Not long after I began my quest for proper nutrition, I began to ponder the food I was feeding to the other member of my family… my cat, Sweetie.
Like my husband, Sweetie has had to endure more than one dietary change as part of this nutritional journey. Up until now, she’s been a sport about it. But this most recent change has apparently struck a nerve.
But, back to the beginning. Sweetie has a delicate digestive system. She barfs. We’re not talking the traditional hairball barf. Sweetie’s barfs are full-on food barfs. When I first inherited her from my daughter (a situation necessitated by severe sibling cat rivalry between her and her step-sister), Sweetie was eating run-of-the-mill cat food—the kind found most cheaply at the local grocery store, though I can’t now recall the brand. Even after using a heavy-duty spot remover on the carpet, it was impossible to completely remove the stain left over from the barf. My daughter suggested I look for a “hairball” formula, and so the hunt began – and I started reading labels… on the cat food. My obsession with food was complete.
It was about then I asked the question: why is there food color in cat food? The cat doesn’t care what color it is! And then I began to wonder what ELSE is in cat food. Just about every mass-marketed cat food, I discovered, is pretty much the same stuff. Purina, for example, uses “the finest ingredients.” From their website, here is a list of ingredients for their “Indoor Formula.”
Corn meal, poultry by-product meal, corn gluten meal, soy flour, animal fat preserved with mixed-tocopherols (form of Vitamin E), powdered cellulose, animal liver flavor, soybean hulls, malt extract, calcium carbonate, phosphoric acid, salt, choline chloride, potassium chloride, taurine, zinc sulfate, Vitamin E supplement, ferrous sulfate, manganese sulfate, parsley flakes, niacin, added color (Red 40, Yellow 5, Blue 2), copper sulfate, Vitamin A supplement, calcium pantothenate, thiamine mononitrate, riboflavin supplement, Vitamin B-12 supplement, pyridoxine hydrochloride, folic acid, Vitamin D-3 supplement, calcium iodate, biotin, menadione sodium bisulfite complex (source of Vitamin K activity), sodium selenite. I-4500
Corn meal is the first ingredient. Really? Does anyone think that cats in their natural environment are going to eat corn meal? Even if they're starving? The second ingredient is poultry by-product meal, “an excellent protein source created after poultry is processed for human consumption.” (Umm, I don’t even want to THINK about it.) After that, there’s more corn and soybean products, and some flavors (“animal liver” flavor… just wondering what other kind of liver there might be) and vitamins, and (yep) food color. Who in their right mind thought this concoction would be a good idea for cats? In their natural habitat, cats eat meat (mice mostly, but don’t expect to see canned mouse anytime soon). It’s no wonder Sweetie is barfing up her food!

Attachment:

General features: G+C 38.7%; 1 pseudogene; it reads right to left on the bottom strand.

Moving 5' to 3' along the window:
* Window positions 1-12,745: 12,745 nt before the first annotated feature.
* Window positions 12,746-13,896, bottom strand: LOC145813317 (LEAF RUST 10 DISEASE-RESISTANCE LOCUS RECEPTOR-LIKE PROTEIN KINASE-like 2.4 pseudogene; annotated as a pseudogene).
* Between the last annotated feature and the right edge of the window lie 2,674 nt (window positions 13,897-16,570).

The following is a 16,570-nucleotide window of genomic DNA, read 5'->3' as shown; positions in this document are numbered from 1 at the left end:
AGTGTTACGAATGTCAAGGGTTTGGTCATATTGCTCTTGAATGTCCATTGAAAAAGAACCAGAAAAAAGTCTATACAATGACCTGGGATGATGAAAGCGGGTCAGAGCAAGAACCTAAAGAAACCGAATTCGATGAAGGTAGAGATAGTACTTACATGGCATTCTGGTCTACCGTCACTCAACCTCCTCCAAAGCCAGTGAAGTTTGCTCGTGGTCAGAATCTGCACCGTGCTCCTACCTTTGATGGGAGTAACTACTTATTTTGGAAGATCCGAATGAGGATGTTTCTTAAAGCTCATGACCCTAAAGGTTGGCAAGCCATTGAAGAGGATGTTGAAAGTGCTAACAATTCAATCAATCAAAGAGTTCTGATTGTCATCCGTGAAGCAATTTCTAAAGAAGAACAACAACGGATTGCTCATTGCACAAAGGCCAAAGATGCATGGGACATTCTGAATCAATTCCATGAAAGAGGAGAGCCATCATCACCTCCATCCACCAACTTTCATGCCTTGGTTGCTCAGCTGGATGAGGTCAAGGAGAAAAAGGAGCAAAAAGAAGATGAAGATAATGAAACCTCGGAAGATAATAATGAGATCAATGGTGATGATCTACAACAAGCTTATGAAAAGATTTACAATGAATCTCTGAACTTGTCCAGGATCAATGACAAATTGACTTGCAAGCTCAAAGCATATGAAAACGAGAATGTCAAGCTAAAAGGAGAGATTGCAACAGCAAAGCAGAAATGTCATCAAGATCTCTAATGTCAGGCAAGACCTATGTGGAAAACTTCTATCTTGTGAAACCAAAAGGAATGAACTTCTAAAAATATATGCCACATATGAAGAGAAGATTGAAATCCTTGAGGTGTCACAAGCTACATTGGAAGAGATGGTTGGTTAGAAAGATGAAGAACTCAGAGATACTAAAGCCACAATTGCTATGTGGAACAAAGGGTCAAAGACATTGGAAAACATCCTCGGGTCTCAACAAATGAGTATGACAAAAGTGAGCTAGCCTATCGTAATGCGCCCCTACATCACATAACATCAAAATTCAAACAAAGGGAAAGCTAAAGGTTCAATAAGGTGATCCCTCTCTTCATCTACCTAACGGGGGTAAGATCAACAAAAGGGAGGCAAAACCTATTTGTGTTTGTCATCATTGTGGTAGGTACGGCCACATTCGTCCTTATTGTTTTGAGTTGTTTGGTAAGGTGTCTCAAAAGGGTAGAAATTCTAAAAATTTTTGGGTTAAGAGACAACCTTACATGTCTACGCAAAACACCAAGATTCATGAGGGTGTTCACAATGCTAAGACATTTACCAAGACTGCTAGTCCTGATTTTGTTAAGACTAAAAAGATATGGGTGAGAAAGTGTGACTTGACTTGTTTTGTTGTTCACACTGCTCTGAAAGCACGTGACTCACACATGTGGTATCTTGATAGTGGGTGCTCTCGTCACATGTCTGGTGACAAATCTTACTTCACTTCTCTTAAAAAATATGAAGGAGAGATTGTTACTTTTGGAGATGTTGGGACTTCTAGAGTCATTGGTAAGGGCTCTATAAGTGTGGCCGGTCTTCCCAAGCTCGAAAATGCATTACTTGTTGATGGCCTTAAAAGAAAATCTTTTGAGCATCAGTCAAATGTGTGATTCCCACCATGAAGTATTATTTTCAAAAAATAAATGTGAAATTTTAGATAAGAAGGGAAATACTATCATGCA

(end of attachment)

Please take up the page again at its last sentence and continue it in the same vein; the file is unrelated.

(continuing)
I love my cat. I know she’s not a person, but I still love her. So I’m going to try to find her some food that’s healthy. That’s what we do when we’re in charge of feeding those we love, right?
The next stop in my healthy cat food quest was the pet store. They have a much better selection than the grocery store, and even though the price is a bit higher, love demands the sacrifice. "Veterinarian-recommended" Science Diet was almost a carbon copy of the Purina brand, only without the food color. It seemed that every brand in the store – even the “natural” brands – had more filler than meat, and every one I looked at had grain in it. Eventually, I chose something, though I can't remember that one any more either...but at the time it seemed better than Purina. And then one day about six months ago, while I was shopping at my local natural foods store, lo and behold... I discovered they carried pet food. Yes! Natural cat food! Well, sort of. After quickly browsing the two brands on the shelf, I decided on Organix. Even this one had more grain fillers than I thought were necessary (Organic Chicken, Chicken Meal, Organic Peas, Organic Brown Rice, Organic Barley, Potato Protein) but at least it was mostly meat, and organic, and Sweetie actually LIKES it.
Unfortunately, even the better quality food still hadn’t improved her barfing problem (though it no longer leaves a stain), so during my last trip to the market, I discovered a bag of cat food that was labeled “protein focused nutrition.” Finally, a cat food that makes sense. The brand is Wellness Core, a grain-free cat food that focuses on the reality that cats are meat-eaters... and at a price about on par with the Science Diet ilk. Like a good mom, I snatched it up and took it home to make the transition. The problem is, Sweetie has informed me in no uncertain terms that she is NOT happy with my well-intended food swap. "Meoww. I like grains!" We’ve been working on the transition for a week now, and she has become very skilled at picking out the old star-shaped food and leaving the new little round balls. "Rawrrr! Where's the tasty stuff?!"
Will the new food solve the barfing problem? Too soon to tell... got to get her to actually EAT it first. But if it helps, I’ll be sure to post a follow-up. In the meantime, at least I know she will be getting a diet closer to what she was created to eat. And I’m hoping hunger will eventually win out over preference. (I’m not giving in until I see ribs!)
In closing, I was encouraged to discover during my research for this post that there are actually a few brands out there that boast a no-grain formula. So if this one doesn't work out, I have options.